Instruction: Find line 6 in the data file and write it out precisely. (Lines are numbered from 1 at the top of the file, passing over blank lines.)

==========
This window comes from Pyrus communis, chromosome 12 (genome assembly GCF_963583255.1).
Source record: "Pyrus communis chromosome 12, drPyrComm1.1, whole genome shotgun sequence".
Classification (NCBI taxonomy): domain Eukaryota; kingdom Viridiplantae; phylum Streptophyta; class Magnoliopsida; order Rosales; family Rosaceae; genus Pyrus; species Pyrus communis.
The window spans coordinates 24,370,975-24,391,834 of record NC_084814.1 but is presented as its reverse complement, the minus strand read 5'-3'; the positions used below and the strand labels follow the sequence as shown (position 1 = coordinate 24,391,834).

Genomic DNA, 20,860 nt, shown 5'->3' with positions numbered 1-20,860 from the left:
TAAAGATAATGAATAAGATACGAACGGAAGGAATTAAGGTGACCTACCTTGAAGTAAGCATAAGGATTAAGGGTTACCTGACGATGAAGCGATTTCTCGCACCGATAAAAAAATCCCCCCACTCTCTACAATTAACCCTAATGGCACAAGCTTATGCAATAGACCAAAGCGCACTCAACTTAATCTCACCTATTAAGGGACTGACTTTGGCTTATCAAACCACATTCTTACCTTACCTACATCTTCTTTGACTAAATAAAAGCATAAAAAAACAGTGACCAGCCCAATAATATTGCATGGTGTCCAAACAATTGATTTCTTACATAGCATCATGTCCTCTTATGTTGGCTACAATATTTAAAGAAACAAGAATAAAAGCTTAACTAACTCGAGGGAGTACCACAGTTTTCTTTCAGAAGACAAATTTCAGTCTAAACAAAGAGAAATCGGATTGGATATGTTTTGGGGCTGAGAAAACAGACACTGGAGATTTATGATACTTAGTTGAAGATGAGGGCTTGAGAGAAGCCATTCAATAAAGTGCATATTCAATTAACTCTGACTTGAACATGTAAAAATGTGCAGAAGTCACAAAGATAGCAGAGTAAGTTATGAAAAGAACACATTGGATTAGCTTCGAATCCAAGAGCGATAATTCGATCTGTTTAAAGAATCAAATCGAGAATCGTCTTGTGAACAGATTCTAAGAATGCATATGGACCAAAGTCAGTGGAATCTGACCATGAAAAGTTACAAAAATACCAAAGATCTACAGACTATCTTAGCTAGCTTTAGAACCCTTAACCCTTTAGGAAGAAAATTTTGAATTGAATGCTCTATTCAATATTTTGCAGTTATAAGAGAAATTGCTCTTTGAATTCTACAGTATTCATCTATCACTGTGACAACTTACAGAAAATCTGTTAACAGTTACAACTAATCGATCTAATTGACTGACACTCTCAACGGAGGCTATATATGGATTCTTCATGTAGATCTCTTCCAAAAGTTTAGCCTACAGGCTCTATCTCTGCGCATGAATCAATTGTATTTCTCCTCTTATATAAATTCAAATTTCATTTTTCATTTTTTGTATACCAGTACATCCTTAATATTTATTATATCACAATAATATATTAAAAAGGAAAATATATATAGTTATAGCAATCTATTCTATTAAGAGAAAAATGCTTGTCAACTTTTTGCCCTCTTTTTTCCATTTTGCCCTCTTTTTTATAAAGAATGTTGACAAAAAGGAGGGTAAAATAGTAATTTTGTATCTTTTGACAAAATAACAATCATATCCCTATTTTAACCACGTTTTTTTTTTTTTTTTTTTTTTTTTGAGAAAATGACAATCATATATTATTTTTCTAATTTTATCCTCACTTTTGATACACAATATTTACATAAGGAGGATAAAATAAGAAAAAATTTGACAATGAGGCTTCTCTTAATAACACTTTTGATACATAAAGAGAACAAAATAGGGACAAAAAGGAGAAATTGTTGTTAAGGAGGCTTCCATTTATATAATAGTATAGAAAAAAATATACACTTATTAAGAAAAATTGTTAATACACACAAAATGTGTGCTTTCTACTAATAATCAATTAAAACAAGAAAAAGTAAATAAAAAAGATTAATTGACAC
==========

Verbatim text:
TAAAGATAATGAATAAGATACGAACGGAAGGAATTAAGGTGACCTACCTTGAAGTAAGCATAAGGATTAAGGGTTACCTGACGATGAAGCGATTTCTCGCACCGATAAAAAAATCCCCCCACTCTCTACAATTAACCCTAATGGCACAAGCTTATGCAATAGACCAAAGCGCACTCAACTTAATCTCACCTATTAAGGGACTGACTTTGGCTTATCAAACCACATTCTTACCTTACCTACATCTTCTTTGACTAAATAAAAGCATAAAAAAACAGTGACCAGCCCAATAATATTGCATGGTGTCCAAACAATTGATTTCTTACATAGCATCATGTCCTCTTATGTTGGCTACAATATTTAAAGAAACAAGAATAAAAGCTTAACTAACTCGAGGGAGTACCACAGTTTTCTTTCAGAAGACAAATTTCAGTCTAAACAAAGAGAAATCGGATTGGATATGTTTTGGGGCTGAGAAAACAGACACTGGAGATTTATGATACTTAGTTGAAGATGAGGGCTTGAGAGAAGCCATTCAATAAAGTGCATATTCAATTAACTCTGACTTGAACATGTAAAAATGTGCAGAAGTCACAAAGATAGCAGAGTAAGTTATGAAAAGAACACATTGGATTAGCTTCGAATCCAAGAGCGATAATTCGATCTGTTTAAAGAATCAAATCGAGAATCGTCTTGTGAACAGATTCTAAGAATGCATATGGACCAAAGTCAGTGGAATCTGACCATGAAAAGTTACAAAAATACCAAAGATCTACAGACTATCTTAGCTAGCTTTAGAACCCTTAACCCTTTAGGAAGAAAATTTTGAATTGAATGCTCTATTCAATATTTTGCAGTTATAAGAGAAATTGCTCTTTGAATTCTACAGTATTCATCTATCACTGTGACAACTTACAGAAAATCTGTTAACAGTTACAACTAATCGATCTAATTGACTGACACTCTCAACGGAGGCTATATATGGATTCTTCATGTAGATCTCTTCCAAAAGTTTAGCCTACAGGCTCTATCTCTGCGCATGAATCAATTGTATTTCTCCTCTTATATAAATTCAAATTTCATTTTTCATTTTTTGTATACCAGTACATCCTTAATATTTATTATATCACAATAATATATTAAAAAGGAAAATATATATAGTTATAGCAATCTATTCTATTAAGAGAAAAATGCTTGTCAACTTTTTGCCCTCTTTTTTCCATTTTGCCCTCTTTTTTATAAAGAATGTTGACAAAAAGGAGGGTAAAATAGTAATTTTGTATCTTTTGACAAAATAACAATCATATCCCTATTTTAACCACGTTTTTTTTTTTTTTTTTTTTTTTTTGAGAAAATGACAATCATATATTATTTTTCTAATTTTATCCTCACTTTTGATACACAATATTTACATAAGGAGGATAAAATAAGAAAAAATTTGACAATGAGGCTTCTCTTAATAACACTTTTGATACATAAAGAGAACAAAATAGGGACAAAAAGGAGAAATTGTTGTTAAGGAGGCTTCCATTTATATAATAGTATAGAAAAAAATATACACTTATTAAGAAAAATTGTTAATACACACAAAATGTGTGCTTTCTACTAATAATCAATTAAAACAAGAAAAAGTAAATAAAAAAGATTAATTGACAC